Are 3D printing Homes the Answer to the Housing Crisis?

An Austin-based startup presented a possible solution to homelessness

by Rossana Vinci
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According to a new report from World Resources Institute Ross Center for Sustainable Cities, 330 million households in cities around the world — equivalent to 1.2 billion people — do not have access to affordable and secure housing. Without immediate action, the problem will become even more critical, as this housing gap is projected to grow by 30 percent to 1.6 billion people by 2025.


The Austin-based startup ICON has presented a possible solution to homelessness at SXSW last week, involving cost-effective, 3D-printed homes.

The startup has developed a method where a single-story 650-square-foot cement house can be printed in only 12 to 24 hours. This is a fraction of a time it takes for new construction and could lead to more homes being built in less time for the people worldwide without adequate shelter.





New Story + ICON


The plan currently is to “print” a community of about 100 homes in El Salvador next year. Once the company has completed material testing and finalized the design, ICON will move its Vulcan printer to El Salvador to begin construction.

Each house currently costs $10,000 but ICON aims to have that down to $4,000 per house in the future.

The startup has partnered with New Story, a nonprofit that is vested in international housing solutions.






What are the benefits of 3D printing for houses?



You can work on the designs

With 3D printing you are free to design anything, any kind of structure. The new building technology offers a wide range of possibilities. You can 3D print a large variety of projects with different designs, not only homes. It could be a great way to build offices, hotels, tiny homes, real villas or to reconstruct homes after a natural disaster. The advantage of digital manufacturing is that you can modify your model and its design as many times as you want.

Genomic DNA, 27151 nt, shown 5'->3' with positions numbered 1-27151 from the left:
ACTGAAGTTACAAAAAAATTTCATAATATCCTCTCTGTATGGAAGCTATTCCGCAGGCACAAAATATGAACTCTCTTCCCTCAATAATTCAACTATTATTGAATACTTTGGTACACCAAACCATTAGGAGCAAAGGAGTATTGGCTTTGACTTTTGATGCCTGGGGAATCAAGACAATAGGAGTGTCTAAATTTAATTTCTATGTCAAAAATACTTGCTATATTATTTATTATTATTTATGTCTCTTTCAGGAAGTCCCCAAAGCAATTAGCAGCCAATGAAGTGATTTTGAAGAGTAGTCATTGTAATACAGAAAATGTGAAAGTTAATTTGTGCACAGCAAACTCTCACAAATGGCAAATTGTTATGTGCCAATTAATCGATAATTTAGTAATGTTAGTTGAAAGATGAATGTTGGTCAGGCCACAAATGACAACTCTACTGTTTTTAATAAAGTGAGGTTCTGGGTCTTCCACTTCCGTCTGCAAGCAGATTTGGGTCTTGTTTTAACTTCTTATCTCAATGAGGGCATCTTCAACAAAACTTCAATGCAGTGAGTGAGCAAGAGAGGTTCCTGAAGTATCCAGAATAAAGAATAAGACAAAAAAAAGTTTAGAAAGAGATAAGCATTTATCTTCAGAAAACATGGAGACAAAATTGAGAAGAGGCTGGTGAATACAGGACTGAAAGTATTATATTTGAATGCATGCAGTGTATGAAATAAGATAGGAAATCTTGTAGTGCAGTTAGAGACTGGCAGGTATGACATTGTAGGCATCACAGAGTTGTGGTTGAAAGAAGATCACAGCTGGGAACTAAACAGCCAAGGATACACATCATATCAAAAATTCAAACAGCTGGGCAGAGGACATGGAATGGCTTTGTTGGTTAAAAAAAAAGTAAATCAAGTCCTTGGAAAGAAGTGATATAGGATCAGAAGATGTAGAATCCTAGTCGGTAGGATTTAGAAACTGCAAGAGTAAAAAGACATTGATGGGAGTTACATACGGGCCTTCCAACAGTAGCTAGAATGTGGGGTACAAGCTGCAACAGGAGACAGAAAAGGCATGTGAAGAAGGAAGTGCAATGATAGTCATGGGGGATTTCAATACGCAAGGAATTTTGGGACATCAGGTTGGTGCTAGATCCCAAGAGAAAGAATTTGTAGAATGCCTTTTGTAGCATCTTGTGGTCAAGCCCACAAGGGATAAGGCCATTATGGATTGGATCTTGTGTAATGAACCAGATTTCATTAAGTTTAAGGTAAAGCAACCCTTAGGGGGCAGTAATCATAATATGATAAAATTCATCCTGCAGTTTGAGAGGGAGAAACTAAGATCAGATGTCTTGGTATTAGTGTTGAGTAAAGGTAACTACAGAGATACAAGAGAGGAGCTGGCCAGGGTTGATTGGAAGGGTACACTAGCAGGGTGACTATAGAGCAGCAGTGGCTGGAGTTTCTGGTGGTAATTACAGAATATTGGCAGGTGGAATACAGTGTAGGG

You can build it faster

Automated construction has many advantages, and one of them is that it is time saving. A machine can work continuously – we will see later in this blog post that some houses were built in a record time thanks to additive manufacturing. It works faster, and it creates really accurate constructions.

That is especially why this could be a good solution to do quick housing construction after natural disaster. It could be a great way to build quick emergency homes.





You can reduce the costs

Building a house can be really expensive. You are maybe wondering how you could reduce the costs of house-building? With a 3D printer, you only use the amount of material that you need for your construction project. It allows to avoid the waste of material.

Moreover, this technique can help you reduce the tooling and labour costs. You only need a machine, and someone to program it.



A new possibility to build houses anywhere

With the new 3D printing systems, it is possible to have a house 3D printed anywhere. Be careful: house 3D printing is taking in account the construction rules of the area, obviously. But it appears to be a great solution to build houses in remote area. There are less tools and machine to transport, but it has to be accessible for a large printer.




All photos: © ICON